# Unbounded Orbits for the Penrose Kite

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Billiard King homepage
```The Penrose  kite  is the
kite K(A) with parameter A=Sqrt(5)-2.
The other parameter of importance is
the parameter e=(1-A)/2.  In my
paper ,  I prove the following result

Theorem   On K(A), the forwards orbit
of (e,1) is unbounded.  The backwards orbit
of (e,1) is unbounded and also enters every
neighborhood of the vertex (0,1).

This demo illustrates this theorem.
To activate the applet at right,
press the red square button.

Top half
The top half of the applet shows orbits of some
octagons.  The outer billiards map is entirely
defined on each octagon.

0. The octagon O(0), magenta
contains the point (e+1,1).

1. The octagon O(1), red,
contains the point (e-A,1)

2. The octagon O(2), green
contains the point (e+A^2,1)

3. the octagon O(3), orange,
the point (e-A^3,1)

4. the octagon O(4), purple,
contains the point (e+A^4,1)

The pattern continues forever.  The
octagons converge to the point (e,1).
This point is the bottom of the light
blue marker.  You can zoom in on
this point by clicking on the applet.

Let U(n) be the orbit of O(n) under
the square of the outer billiards map.
We draw U(0) and U(1) entirely.
We draw the intersection of U(2)
and U(3) with the lines y=-1 and y=1.
We don't draw U(4), because it is
quite large.  You can rescale the
picture to see the extent of
the orbits.  Click on the picture
to rescale.  Here are 2 observations.

I. The diameter of U(n+1) is about 1/A times
the diameter of U(n).

II. The orbit of U(n) contains 2^n octagons,
forming the nth level gaps of a self-similar
Cantor set C.

We don't quite prove these statements in
our paper, though our methods would give
a proof if we pursued it.  However, we
do prove that all the poiints in C'
have unbounded orbits that also return
densely to C'.  Here C' is C minus the
points in the boundaries of the octagons.
That is, C' is C minus the gap points.

bottom half
The bottom half of the applet shows the
arithmetic graphs  of
points in the octagons discussed above,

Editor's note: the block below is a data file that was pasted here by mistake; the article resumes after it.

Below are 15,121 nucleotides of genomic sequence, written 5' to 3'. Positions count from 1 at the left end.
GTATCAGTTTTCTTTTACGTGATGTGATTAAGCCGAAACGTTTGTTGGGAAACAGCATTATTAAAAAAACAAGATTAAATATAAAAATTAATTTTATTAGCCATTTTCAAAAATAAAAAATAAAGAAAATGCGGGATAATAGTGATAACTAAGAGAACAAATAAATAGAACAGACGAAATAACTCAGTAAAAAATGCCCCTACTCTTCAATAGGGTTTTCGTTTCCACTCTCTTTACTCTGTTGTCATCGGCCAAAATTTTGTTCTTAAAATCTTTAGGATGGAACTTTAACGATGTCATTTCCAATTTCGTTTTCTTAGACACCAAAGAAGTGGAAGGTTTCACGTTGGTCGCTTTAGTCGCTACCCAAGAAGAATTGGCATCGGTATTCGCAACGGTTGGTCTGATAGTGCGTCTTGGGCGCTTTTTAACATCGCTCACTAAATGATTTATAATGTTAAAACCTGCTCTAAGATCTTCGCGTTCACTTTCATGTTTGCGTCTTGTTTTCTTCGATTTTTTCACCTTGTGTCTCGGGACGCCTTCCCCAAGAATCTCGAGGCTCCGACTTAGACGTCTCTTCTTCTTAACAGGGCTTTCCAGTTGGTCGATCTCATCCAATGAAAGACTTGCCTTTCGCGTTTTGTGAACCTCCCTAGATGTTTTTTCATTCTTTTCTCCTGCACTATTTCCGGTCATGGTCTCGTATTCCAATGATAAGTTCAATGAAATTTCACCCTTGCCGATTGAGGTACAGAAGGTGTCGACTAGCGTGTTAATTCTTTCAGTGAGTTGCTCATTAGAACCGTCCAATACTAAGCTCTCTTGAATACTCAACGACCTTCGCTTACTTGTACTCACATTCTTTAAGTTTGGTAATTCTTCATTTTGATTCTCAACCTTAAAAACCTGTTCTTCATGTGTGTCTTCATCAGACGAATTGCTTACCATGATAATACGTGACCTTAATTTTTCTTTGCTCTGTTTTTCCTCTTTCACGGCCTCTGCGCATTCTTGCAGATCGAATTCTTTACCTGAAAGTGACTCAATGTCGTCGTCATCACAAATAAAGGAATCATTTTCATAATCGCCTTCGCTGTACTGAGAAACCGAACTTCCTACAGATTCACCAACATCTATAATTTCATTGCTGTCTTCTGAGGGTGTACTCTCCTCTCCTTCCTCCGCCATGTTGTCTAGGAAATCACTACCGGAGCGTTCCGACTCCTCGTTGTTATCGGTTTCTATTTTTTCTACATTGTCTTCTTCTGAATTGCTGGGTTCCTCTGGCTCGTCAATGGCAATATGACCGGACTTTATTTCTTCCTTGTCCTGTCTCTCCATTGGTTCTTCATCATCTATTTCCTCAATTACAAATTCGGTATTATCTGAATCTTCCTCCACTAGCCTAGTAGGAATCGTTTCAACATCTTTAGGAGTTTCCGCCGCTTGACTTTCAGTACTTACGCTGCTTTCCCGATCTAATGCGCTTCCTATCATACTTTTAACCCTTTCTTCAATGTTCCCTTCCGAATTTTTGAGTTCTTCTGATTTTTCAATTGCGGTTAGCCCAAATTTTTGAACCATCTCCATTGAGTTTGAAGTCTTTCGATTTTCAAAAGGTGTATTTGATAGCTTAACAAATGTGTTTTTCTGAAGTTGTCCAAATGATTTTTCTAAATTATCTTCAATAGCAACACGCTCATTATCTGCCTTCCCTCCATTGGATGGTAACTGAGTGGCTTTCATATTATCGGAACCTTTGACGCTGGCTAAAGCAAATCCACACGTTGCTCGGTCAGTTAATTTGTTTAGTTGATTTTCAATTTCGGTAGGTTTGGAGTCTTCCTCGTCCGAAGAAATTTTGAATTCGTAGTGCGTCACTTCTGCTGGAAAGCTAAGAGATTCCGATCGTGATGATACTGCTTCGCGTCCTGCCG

as well as the arithmetic graph of the
unbounded orbit.  The offset value is e.
The arithmetic graph of the unbounded
orbit is the component containing (0,0).

0. The arithmetic graph of U(0) is trivial.

1. The arithmetic graph of U(1) is the
component containing (-13,3)

2. The arithmetic graph of U(2) is the
component containing (-55,13)

3. The arithmetic graph of U(3) is the
component containing (-233,55)

4. The arithmetic graph of U(4) is the
component containing (-987,233)

The sequence 1,3,13,55,233,987... satisfies
the Fibonacci-like recurrence relation
a(n+2)=4a(n+1)+a(n).
The successive quotients of this
sequence converge to A.  The
continued fraction expansion for A
is [4,4,4,4...].

If you use the arrow keys, you can
rescale the picture to focus on
any of the compact components we
have described.  If you want to see
part of the unbounded orbit, as
well as the global picture, you need
to zoom out of the picture.

One can see that each compact component is a
kind of elaboration of the previous one.  This
suggests that the unbounded component has a kind
of quasi-self similarity.   If you zoom
out, you will see that we have plotted
the unbounded orbit U at two scales.
We have plotted U itself in white.
In magenta, we have plotted T(U), where
T is dilation about the origin by 1/A.

In our paper we prove that T(U) and U
are with a uniformly bounded distance of
each other.  We then translate this result
into a proof of the main theorem.

```